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Great information! I could sell myself on investing in a smoker (for meat and tobacco!), but don't know much about them. Would a propane unit work OK (considering it's for city use)? I don't want to spend a ton of money, but I don't have any skill in jury-rigging electronic stuff for automatic detection of temp and humidity. But I think we could also get away with a fire-burning, charcoal unit here.

Shoppers: Does anyone have a recommendation for smokers that allow a person to control the temperature?
 

deluxestogie

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You don't really need a controller. With a simple smoker, you just build a tiny fire, and allow it to expend itself. Repeat whenever your are there to do it. Keep the fire small. Using this approach, you won't have a continuous cure, but a series of mini-cures that all add up.

Bob
 

WBcutter

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This is cool! Unfortunately, it will be best to use after I retire the f**k out of the city. How long does it take? If I "sort of dry" my leaves in the apartment, can I take a bunch to the country and get them ready to hand during a week vacation?

Recall, I am trying to make chewing tobacco, so I am not looking for anything too perfect.
 

WBcutter

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To the Forum: Sorry for my ignorance of forums. I have been replying to 2 experts, and it's hard to tell which reply goes with which. But this is the info I was looking for!
 

Knucklehead

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To the Forum: Sorry for my ignorance of forums. I have been replying to 2 experts, and it's hard to tell which reply goes with which. But this is the info I was looking for!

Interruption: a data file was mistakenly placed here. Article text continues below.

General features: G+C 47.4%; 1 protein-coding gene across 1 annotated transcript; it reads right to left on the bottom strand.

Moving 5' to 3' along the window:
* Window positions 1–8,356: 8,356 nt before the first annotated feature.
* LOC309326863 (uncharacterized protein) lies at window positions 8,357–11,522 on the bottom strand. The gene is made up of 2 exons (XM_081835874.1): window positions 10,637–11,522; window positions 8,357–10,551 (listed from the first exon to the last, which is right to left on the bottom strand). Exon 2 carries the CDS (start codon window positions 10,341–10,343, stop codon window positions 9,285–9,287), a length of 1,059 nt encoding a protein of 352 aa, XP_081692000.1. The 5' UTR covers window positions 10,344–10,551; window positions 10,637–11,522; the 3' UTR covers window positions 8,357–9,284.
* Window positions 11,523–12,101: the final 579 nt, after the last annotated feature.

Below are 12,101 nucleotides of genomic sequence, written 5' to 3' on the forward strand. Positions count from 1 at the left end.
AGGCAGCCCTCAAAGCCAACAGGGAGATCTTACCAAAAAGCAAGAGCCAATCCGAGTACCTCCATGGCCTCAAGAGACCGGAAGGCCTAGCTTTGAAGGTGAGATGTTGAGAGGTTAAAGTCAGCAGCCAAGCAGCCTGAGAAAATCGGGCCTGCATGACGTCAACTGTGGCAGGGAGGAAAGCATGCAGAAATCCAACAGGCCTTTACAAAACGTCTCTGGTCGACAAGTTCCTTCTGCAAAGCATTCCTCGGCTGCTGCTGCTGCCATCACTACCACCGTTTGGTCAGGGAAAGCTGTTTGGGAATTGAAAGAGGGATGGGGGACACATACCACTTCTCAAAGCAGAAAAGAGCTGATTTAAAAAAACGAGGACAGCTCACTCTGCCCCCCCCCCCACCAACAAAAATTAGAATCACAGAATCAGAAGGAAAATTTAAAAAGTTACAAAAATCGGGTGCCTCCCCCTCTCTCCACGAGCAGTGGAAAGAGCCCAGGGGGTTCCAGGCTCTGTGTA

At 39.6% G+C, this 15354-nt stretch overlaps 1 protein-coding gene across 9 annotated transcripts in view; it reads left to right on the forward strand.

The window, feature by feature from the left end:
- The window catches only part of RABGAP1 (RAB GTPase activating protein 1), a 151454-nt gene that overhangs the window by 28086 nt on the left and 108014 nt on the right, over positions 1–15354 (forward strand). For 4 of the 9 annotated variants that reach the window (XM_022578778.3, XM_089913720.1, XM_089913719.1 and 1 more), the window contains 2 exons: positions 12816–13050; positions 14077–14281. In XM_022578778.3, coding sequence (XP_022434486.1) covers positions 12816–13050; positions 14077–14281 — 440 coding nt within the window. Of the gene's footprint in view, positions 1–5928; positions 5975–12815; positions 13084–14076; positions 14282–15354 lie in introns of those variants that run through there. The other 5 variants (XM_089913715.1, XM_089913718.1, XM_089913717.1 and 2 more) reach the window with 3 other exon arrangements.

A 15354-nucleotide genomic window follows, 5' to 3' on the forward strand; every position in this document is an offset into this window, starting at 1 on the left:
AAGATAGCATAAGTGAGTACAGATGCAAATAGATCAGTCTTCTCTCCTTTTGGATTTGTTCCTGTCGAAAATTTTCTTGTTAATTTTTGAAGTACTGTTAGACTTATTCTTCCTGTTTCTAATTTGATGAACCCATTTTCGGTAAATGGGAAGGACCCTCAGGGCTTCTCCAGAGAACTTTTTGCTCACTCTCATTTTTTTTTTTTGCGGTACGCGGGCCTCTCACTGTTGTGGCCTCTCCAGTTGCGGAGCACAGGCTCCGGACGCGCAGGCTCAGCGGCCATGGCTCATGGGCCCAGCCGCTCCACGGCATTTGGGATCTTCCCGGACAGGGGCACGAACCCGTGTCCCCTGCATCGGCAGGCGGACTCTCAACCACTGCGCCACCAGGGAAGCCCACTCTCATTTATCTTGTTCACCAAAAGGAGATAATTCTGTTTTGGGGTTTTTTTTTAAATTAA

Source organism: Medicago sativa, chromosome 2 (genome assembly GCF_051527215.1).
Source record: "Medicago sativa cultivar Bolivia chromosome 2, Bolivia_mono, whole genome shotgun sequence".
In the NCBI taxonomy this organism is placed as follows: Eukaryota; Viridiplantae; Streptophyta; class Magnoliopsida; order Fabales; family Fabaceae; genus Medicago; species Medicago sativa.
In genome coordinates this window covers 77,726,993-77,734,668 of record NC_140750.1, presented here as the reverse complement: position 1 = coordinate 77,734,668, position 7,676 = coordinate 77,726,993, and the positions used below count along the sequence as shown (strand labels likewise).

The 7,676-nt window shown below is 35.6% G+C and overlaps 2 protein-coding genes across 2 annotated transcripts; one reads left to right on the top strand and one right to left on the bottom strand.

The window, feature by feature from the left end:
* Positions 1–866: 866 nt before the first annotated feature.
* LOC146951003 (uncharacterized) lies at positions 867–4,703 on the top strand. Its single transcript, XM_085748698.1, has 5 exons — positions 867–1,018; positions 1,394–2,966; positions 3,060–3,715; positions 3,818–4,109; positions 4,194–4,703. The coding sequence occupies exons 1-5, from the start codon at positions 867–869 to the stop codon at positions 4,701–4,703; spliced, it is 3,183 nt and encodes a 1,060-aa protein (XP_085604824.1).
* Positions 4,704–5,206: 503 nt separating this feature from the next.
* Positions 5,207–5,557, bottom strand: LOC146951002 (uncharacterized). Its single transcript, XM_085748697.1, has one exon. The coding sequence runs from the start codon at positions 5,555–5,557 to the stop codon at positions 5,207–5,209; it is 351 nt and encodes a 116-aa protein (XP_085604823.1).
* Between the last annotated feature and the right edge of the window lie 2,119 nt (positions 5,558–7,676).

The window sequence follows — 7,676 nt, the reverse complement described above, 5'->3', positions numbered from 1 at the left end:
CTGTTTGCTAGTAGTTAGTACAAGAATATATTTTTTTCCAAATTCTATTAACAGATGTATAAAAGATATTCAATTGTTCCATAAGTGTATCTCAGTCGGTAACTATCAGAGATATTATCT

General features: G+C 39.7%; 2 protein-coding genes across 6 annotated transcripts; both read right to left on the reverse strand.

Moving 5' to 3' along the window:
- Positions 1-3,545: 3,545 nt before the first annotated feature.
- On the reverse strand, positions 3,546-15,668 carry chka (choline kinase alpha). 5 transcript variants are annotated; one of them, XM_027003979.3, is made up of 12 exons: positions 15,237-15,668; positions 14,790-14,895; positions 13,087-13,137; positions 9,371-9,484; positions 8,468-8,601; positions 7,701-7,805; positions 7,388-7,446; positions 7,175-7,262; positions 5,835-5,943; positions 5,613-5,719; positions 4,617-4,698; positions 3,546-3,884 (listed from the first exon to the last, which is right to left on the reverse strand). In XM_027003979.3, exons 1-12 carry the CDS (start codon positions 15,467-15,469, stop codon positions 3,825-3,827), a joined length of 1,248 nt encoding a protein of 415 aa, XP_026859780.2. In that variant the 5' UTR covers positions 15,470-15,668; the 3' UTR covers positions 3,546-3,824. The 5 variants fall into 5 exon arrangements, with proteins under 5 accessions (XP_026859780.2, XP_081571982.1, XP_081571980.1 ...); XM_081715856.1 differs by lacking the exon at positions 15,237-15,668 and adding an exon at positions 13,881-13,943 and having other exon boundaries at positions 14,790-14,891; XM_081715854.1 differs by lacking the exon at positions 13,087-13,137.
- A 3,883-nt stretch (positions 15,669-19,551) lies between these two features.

On the post you want to reply to, click the "Reply with Quote" button. The original post will appear with your reply.
 

Jitterbugdude

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Don't fire your whole batch in case something goes wrong. Alida (aka Ahus) makes a nice pipe tobacco as well as dip/snus with the leaf just being air cured.
 

Knucklehead

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Other curing methods call for high humidity, which we don't have here. And if we do (basements) the temp is really low. Also, I want to avoid sweet chewing tobacco. The variety I am growing is Ahus.
You could also build an indoor curing chamber. It can be used to air cure your tobacco, and also used to kiln your cured tobacco. Kilning is a method of speed aging your tobacco in one month. Fresh cured tobacco can taste pretty raw and naturally aging the leaf can take at least a year. Some of us have built kilns to speed age the tobacco, and some of us use those kilns to air cure. To air cure in the chamber, a crock pot can be used as a heat source and supplies the higher humidity. For air curing, set the temp for 90F and humidity around 70%. For kilning the cured leaf, take the temp up to 125.
Curing chambers/kilns can be found here: http://fairtradetobacco.com/forums/35-Fermenting
 

WBcutter

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I went with pile-curing, given my small yield. Haven't processed the dried leaves into chewing tobacco yet. Will post the pictures in the appropriate form, if I can figure out which one (otherwise, I'll be back).